There, I’ve said it. I am addicted to Pinterest. Social media maven Mary Kay Russell led me here a few weeks ago. Although I didn’t want to add yet another social media addiction to my already full plate of Facebook, LinkedIn and Twitter, I am now spending more time on Pinterest than the rest combined. In part, because it is new; but also because it is incredibly fun and useful on many levels. And the more time I spend on it, the more I can see why it could be hugely beneficial to the toy business – especially for retailers – from the big guys to the small brick & mortar stores.
So what is Pinterest? And why should toy retailers be interested in it? Pinterest is an online “social” site that lets users collect images they find online and offline – onto virtual bulletin boards that they can categorize and organize however they wish (i.e. home décor, recipes, party planning, TOYS I MUST BUY). Find something you want to buy? Or maybe a DIY project you want to try? How about a recipe you’d like to save? Grab the image and “pin” it onto one of your boards. The social part (this is where it gets addicting) comes into play when the user starts to window shop on Pinterest. Users can follow each other’s boards, and images can be shared or “repinned”, commented on, or “liked”. If a user wants to find out more about an item or make a purchase, they can click on the image and it’ll take them to the originating site.
I now have over 25 boards with over 1,000 images – and the list is growing. As you might have guessed, among my 25 boards are Toy and Game Inventors, Chicago Toy & Game Exhibitors, Kid Inventors and My Favorite Toy Stores. I no longer need to keep notes about places I want to go, recipes I want to try, decorating ideas, books I want to read, unusual wine corks, videos I like, etc. It’s all there for me when I want it, in an organized system that I understand and can access from anywhere, anytime.
For me, it’s a visual, virtual wonderland where I can discover, collect and share images I love – and keep them all together in one tidy spot. And apparently, I’m not alone. In fact, 80% of Pinterest’s 4 Million+ audience is female. At the risk of sounding sexist, women like to shop more than men. And Pinterest is obviously selling to women. In a blog that refers to Pinterest as Catnip for Women, one line really resonated with me:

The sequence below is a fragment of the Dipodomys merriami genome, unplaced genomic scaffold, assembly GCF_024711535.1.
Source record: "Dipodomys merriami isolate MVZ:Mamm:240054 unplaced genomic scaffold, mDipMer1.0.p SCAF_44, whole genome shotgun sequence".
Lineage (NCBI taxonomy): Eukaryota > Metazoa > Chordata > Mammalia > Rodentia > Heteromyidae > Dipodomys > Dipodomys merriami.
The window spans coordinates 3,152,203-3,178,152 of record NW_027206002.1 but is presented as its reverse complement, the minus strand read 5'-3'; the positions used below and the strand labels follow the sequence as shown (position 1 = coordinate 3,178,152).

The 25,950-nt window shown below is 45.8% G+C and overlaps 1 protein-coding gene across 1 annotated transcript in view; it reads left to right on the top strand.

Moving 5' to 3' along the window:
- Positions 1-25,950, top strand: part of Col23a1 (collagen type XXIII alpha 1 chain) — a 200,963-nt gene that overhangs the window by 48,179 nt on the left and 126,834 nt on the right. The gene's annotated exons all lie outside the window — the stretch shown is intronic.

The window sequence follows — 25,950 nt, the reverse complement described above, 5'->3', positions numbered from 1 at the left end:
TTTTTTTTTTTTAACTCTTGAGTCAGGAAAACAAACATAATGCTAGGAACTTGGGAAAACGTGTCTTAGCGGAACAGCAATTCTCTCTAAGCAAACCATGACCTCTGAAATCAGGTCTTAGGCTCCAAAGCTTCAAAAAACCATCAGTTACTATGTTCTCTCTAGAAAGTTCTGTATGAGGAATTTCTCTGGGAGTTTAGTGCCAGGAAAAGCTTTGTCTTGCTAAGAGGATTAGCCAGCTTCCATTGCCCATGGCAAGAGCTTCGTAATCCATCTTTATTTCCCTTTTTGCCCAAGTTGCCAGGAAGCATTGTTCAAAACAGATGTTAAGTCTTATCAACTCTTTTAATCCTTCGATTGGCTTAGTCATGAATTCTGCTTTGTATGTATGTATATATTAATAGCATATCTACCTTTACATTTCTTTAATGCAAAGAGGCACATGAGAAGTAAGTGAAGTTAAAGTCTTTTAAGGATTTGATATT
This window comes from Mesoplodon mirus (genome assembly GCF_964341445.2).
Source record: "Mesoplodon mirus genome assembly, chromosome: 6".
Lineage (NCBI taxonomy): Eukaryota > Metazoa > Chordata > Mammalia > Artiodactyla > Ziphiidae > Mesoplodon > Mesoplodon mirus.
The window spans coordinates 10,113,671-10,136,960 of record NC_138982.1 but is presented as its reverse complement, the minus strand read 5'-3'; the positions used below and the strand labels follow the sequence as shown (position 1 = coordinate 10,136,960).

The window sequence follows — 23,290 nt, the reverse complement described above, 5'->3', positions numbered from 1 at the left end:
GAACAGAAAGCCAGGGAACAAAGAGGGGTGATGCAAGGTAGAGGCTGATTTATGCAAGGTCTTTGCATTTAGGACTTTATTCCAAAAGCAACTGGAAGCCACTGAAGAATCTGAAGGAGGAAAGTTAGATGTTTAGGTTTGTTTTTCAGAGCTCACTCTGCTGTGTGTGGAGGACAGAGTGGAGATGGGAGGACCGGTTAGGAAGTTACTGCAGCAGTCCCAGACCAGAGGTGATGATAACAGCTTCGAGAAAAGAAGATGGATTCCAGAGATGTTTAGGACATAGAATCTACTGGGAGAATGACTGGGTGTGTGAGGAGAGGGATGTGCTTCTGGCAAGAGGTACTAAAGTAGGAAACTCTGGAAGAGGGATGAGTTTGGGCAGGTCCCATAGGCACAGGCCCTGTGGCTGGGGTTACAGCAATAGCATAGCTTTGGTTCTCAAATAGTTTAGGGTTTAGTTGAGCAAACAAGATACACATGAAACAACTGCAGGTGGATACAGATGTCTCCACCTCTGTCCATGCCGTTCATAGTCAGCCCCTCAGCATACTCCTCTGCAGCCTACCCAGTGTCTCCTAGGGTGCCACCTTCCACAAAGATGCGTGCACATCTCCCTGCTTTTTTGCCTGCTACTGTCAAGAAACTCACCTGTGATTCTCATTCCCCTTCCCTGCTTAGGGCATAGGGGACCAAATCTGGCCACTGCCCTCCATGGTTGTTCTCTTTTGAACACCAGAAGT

“Women – especially those with kids – have a lot of noise in their lives. Most social networks add to the cacophony – with video sharing, podcasts, and music sharing. Even sites without sound have chaos built in. Twitter moves at the clip of Class VI river rapids. Blink and you might miss something. Yet Pinterest is soundless. Something about the sumptuousness of the imagery, combined with the hush of its presentation, creates a deeply zen experience. I feel younger after every visit.”
Retailers have already starting tapping into its potential. For its “Pin It to Win It” contest, Lands’ End asked fans to create boards with their favorite Land’s End products for the chance to win a $250 gift card. Nordstrom is actively pinning, with categorized boards like Valentine’s Day, Nautical Vibes, Trends We Love and Beauty Favorites.
For toy retailers and manufacturers, this is good news. Pinterest will impact purchases. Toy retailers like Learning Express and many small specialty toy stores have already created visual storefronts on Pinterest. Companies like Learning Resources, Bananagrams and Mindtwister USA are filling their boards too, not only with product offerings, but with boards that let the viewer take a peek into the personality behind the brand. Bananagrams keeps users lingering on their boards with images of craft activities, fun decorating ideas, cute images of kids, and of course – one board dedicated to everything “bananas”!
Mashable wrote today that, “Though the hot Palo Alto startup is staying mum about its user numbers, one study found it drives more traffic to websites than Google+, YouTube and LinkedIn combined.” Incredible.
Ready to hop on board? Go to www.pinterest.com and request an invitation to join. The read about Five Ways Retailers Can Benefit from Pinterest, and get inspired! If you’re already on Pinterest, tell us how you like it, and how it’s impacted your business.